I don’t do it to be mean. I do it to challenge their superstition. Unchallenged superstitions lead to unchallenged irrational actions, which can be very dangerous.

  • Satari

    Clueless…just another belief.

  • Persephone

    I’m counting the days until Fred joins The Clergy Project.

  • Graham Martin-Royle

    Whenever I get asked my star sigh I reply carrot. 

    • Piet Puk

      I’m a Jack Russel.

      • http://boldquestions.wordpress.com/ Ubi Dubium

        I’ve always said my sign is “No right turn”.

        • Michaelbrice

          Mine is “Slippery when Wet”.

          • starskeptic

            Not only can’t uteri “shut that whole thing down” – they also appear unable to keep from spraying newborns willy-nilly…

  • Miss_Beara

    Dr. Oz, in all of his wisdom, had a numerologist on his show last week. She was telling him and the audience how your number, add up all of your birthday digits, defines who you are. Everything she was saying could apply to anyone, not just a specific numbered person. And she talked so fast like a used car salesman. I don’t know if Oz actually believes in this, I know he had psychics and pseudoscience on his show before, but if he doesn’t, why would he have it on his show in the first place? Ratings? 

    Astrology, numerology, psychics, tarot cards… people actually believe in this mumbo jumbo.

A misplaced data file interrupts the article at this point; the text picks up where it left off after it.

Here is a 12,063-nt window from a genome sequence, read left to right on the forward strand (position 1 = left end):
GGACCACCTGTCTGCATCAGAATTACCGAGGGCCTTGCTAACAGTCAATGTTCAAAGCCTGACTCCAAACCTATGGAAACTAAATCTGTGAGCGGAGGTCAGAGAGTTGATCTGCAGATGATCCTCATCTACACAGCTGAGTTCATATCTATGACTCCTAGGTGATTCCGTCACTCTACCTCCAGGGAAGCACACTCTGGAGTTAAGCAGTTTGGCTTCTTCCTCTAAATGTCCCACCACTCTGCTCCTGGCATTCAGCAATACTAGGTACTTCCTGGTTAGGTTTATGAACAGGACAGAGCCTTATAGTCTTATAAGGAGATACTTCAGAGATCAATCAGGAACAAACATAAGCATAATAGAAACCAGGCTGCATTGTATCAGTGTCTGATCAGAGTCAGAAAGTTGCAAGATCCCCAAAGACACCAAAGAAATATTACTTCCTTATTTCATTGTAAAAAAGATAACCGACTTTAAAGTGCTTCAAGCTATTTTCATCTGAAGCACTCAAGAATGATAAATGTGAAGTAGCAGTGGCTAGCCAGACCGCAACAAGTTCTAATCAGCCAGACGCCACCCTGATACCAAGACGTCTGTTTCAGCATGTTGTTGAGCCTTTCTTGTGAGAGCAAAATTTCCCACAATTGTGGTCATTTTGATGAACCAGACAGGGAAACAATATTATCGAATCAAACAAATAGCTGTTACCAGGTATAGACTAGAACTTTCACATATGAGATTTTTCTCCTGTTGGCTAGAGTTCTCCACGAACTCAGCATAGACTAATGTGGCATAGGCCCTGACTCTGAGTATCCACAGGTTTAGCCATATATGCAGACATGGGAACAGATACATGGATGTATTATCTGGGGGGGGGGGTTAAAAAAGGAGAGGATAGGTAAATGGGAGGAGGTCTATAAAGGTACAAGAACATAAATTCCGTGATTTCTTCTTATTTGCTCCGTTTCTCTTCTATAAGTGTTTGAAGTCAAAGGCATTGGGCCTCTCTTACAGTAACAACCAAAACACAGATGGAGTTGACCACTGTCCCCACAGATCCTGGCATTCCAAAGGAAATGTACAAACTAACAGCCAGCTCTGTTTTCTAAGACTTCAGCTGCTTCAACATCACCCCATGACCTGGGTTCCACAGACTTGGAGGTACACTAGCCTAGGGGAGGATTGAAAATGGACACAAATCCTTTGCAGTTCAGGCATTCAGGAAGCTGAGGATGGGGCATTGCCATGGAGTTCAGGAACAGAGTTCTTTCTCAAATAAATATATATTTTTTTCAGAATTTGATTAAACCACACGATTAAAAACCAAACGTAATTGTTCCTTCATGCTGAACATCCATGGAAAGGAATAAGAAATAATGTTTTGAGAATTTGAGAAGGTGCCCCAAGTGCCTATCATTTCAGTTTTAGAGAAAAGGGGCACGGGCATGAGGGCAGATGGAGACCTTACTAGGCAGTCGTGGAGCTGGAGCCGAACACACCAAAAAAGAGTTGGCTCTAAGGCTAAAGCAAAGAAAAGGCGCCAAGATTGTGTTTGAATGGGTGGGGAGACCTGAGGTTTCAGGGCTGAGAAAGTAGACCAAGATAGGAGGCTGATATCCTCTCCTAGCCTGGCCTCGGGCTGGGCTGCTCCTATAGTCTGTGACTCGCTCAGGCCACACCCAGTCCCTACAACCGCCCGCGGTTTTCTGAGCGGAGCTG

• http://www.flickr.com/photos/chidy/ chicago dyke, Blonde

      Oz is a total flake. i’m amazed how popular his show is, but then i remember that close to 50% of this country will likely vote for a guy who wears magic underwear. 

      • starskeptic

        Now THAT is putting things in perspective…

    • http://friendlyatheist.com Richard Wade

      I think belief in mumbo jumbo gives some people a little excitement in their otherwise boring lives, it gives them reassurance that there is some kind of parental law and order in what otherwise looks like a chaotic, impersonal universe, and it gives them the illusion of a bit of power and control when they often feel powerless and without control.

      Particularly in the mumbo jumbo about people, such as astrology and numerology, it offers a shortcut to “knowing” someone without having to go to the effort and risk of actually meeting them, talking with them, and sharing information. It appeals to adults who are insecure kids inside.

    • allein

      I work in books, and in the copy room in my area there are shelves of books that are free for the taking (vendor samples and whatnot). Most of it is crap but occasionally I find something good. A few weeks ago there was a numerology book for the number 1; my birthday is October 1st so I picked it up to flip through for the fun of it. Didn’t describe me much at all.